The poetical works of William Blake (1906) Volume 1/A Song of Liberty
|The poetical works of William Blake (1906) Volume 1
A Song of Liberty, by William Blake.
|Other versions: A Song of Liberty|
A SONG OF LIBERTY
1. The Eternal Female groan'd ! It was heard over all the Earth.
2. Albion's coast is sick, silent. The American meadows faint.
3. Shadows of Prophecy shiver along by the lakes and the rivers, and mutter across the ocean. France, rend down thy dungeon.
4. Golden Spain, burst the barriers of old Rome.
5. Cast thy keys, O Rome, into the deep down falling, even to eternity down falling.
6. And weep.
7. In her trembling hands she took the new born terror howling.
8. On those infinite mountains of light now barr'd out by the atlantic sea, the new born fire stood before the starry king.
9. Flag'd with grey brow'd snows and thunderous visages, the jealous wings wav'd over the deep.
10. The speary hand burn'd aloft, unbuckled was the shield ; forth went the hand of jealousy among the flaming hair, and hurl'd the new born wonder
thro' the starry night.
11. The fire, the fire, is falling !
12. Look up ! look up ! O citizen of London, enlarge thy countenance. O Jew, leave counting gold ! return to thy oil and wine. African ! black African ! (Go, winged thought, widen his forehead.)
13. The fiery limbs, the flaming hair, shot like the linking sun into the western sea.
14. Wak'd from his eternal sleep, the hoary element roaring, fled away.
15. Down rush'd, beating his wings in vain, the jealous king; his grey brow'd councellors, thunderous warriors, carl'd veterans, among helms, and shields, and chariots, horses, elephants, banners, castles, slings, and rocks.
16. Falling, rushing, ruining! buried in the ruins, on Urthona's dens.
17. All night beneath the ruins; then their sullen flames faded, emerge round the gloomy king.
18. With thunder and fire, leading his starry
hosts thro' the waste wilderness, he promulgates his ten commands, glancing his beamy eyelids over the deep in dark dismay.
19. Where the son of fire in his eastern cloud, while the morning plumes her golden breast.
20. Spurning the clouds written with curses; stamps the stony law to dust; loosing the eternal horses from the dens of night, crying, Empire is no more!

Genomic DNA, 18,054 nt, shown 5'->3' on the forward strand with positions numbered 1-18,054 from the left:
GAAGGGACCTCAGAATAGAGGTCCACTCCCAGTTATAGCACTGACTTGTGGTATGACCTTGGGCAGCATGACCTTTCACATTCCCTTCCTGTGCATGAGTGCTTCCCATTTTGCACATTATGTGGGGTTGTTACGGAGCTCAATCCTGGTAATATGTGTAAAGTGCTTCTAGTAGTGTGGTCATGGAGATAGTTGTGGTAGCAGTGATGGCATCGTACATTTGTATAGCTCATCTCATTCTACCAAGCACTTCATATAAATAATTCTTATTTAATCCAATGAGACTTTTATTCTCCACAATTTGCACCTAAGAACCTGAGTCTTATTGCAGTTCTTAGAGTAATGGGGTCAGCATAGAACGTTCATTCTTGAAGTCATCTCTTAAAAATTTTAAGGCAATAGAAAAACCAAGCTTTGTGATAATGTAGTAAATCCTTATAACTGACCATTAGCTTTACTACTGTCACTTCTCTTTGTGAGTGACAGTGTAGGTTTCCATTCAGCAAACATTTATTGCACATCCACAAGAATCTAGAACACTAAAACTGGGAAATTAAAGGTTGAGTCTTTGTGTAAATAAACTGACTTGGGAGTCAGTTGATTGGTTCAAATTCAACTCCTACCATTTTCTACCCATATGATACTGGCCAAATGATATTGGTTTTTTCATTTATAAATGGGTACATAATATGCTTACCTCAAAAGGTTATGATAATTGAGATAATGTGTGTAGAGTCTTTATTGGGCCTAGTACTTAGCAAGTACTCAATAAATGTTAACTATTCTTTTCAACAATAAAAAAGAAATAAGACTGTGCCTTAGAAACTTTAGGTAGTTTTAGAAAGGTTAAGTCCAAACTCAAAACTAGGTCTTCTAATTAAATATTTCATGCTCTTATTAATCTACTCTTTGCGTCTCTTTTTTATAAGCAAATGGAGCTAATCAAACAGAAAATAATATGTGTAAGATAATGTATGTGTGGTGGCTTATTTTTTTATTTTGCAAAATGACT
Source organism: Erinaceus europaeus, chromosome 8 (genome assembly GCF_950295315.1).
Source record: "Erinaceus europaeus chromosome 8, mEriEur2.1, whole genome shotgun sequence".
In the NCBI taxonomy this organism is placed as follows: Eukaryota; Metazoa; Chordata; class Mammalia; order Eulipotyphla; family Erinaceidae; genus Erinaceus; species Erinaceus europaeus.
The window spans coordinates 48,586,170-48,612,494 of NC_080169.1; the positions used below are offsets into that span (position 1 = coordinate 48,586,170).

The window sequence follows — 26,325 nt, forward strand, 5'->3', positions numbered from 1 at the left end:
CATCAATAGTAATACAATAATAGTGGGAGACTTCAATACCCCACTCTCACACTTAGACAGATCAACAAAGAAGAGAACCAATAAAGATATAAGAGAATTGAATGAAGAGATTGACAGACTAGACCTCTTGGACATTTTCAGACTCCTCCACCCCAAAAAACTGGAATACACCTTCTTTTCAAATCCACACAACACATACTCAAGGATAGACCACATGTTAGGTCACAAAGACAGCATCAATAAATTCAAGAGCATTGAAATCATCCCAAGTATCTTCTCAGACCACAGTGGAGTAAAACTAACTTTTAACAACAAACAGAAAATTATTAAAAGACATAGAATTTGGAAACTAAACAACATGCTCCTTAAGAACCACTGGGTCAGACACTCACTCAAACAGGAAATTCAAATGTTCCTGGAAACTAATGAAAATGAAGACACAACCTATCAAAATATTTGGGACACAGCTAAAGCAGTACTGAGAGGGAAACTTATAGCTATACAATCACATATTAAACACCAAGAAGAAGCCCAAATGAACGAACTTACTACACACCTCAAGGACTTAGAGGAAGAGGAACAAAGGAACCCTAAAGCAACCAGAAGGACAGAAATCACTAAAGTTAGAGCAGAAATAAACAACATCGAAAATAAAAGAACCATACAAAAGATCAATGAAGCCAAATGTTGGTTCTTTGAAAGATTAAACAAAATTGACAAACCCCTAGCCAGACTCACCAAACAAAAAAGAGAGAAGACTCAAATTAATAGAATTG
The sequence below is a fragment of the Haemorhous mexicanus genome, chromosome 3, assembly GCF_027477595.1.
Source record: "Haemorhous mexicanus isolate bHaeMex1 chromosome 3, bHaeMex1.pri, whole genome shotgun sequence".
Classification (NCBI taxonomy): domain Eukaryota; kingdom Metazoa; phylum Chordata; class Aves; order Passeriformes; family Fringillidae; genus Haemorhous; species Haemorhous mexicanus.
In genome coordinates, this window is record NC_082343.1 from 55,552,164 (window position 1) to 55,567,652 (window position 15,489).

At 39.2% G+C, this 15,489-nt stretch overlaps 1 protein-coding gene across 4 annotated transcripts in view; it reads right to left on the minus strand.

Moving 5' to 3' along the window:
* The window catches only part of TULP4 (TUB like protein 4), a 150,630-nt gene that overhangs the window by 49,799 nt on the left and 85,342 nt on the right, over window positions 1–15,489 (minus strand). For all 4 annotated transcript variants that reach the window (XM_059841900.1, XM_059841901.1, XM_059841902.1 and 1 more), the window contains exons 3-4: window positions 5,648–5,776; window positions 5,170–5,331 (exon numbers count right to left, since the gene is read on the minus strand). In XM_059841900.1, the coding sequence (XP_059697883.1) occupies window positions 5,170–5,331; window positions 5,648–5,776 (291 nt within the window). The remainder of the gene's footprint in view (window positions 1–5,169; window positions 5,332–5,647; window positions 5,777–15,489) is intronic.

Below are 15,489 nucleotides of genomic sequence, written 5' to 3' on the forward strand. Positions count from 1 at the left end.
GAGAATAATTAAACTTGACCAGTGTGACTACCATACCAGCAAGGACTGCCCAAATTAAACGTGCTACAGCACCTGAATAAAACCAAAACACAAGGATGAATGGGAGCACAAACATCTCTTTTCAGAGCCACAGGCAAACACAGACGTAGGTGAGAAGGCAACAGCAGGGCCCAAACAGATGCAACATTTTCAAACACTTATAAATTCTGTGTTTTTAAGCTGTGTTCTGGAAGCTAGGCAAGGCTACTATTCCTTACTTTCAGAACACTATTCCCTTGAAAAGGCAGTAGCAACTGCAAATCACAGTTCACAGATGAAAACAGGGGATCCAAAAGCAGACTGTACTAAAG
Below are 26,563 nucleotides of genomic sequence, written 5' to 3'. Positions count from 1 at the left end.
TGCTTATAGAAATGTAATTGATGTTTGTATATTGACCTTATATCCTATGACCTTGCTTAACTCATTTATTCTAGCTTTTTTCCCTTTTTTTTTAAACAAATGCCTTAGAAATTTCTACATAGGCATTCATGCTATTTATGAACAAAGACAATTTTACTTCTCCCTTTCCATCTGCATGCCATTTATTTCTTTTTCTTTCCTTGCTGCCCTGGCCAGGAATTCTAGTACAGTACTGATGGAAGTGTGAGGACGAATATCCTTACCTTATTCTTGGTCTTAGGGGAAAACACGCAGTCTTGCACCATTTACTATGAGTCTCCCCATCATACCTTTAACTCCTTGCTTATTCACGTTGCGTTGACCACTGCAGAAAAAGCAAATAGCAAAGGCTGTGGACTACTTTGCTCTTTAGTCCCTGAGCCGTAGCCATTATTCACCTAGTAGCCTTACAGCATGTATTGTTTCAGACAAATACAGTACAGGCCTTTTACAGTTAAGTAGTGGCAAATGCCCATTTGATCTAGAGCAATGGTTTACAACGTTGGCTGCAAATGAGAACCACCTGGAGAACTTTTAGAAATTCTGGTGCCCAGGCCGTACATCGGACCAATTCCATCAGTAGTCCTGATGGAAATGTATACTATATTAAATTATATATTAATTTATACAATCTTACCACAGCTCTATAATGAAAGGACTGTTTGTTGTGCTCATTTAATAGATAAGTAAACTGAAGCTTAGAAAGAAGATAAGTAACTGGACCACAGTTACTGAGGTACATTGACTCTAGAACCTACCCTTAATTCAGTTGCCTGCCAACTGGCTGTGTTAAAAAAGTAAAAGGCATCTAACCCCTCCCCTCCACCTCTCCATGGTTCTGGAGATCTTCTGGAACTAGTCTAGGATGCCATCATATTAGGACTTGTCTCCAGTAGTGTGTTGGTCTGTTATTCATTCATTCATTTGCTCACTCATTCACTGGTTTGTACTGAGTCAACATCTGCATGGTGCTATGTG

And now the lion and wolf shall cease.
Let the Priests of the Raven of dawn, no longer in deadly black, with hoarse note curse the sons of joy. Nor his accepted brethren, whom, tyrant, he calls free. Lay the bound or build the roof. Nor pale religions letchery call that virginity that wishes but acts not.
For everything that lives is Holy.
MEANING OF 'A SONG OF LIBERTY
'A Song of Liberty,' though issued from Blake's own press under the same cover as the 'Marriage,' is really a separate book.
It is so entirely symbolic, as well as so early in date, and so short, that while its earliness makes the coherence of its symbolism with that of the later books a guarantee that Blake always knew his own mind—though it took so long for any one else to do so—its shortness makes it serviceable if paraphrased as a sort of exercise in which some portion of Blake's peculiar language may conveniently be learned.
And here the editor ventures to appeal to the readers, begging them first to take pains to learn all the language—not merely the little bits that he can teach in these italic notes, and, having learned it, to read it to himself as he would read a foreign tongue which had become as familiar to him as his native language, so that he ceases to translate it into other words as he goes along, but allows his mind to vivify it straight into its meaning, passing through its images to its purposes. Then, and then only, will he understand Blake's position among the poets.
1. The Eternal Female, the corporeal instincts, groaned. It was felt through all flesh—the earth (Adam, Red Earth). She will not be happy until with Ahania, and 'all the lovely sex,' all the pathos, the instincts. She obeys the sublime, the male.—'Vala,' Night IX., line 215.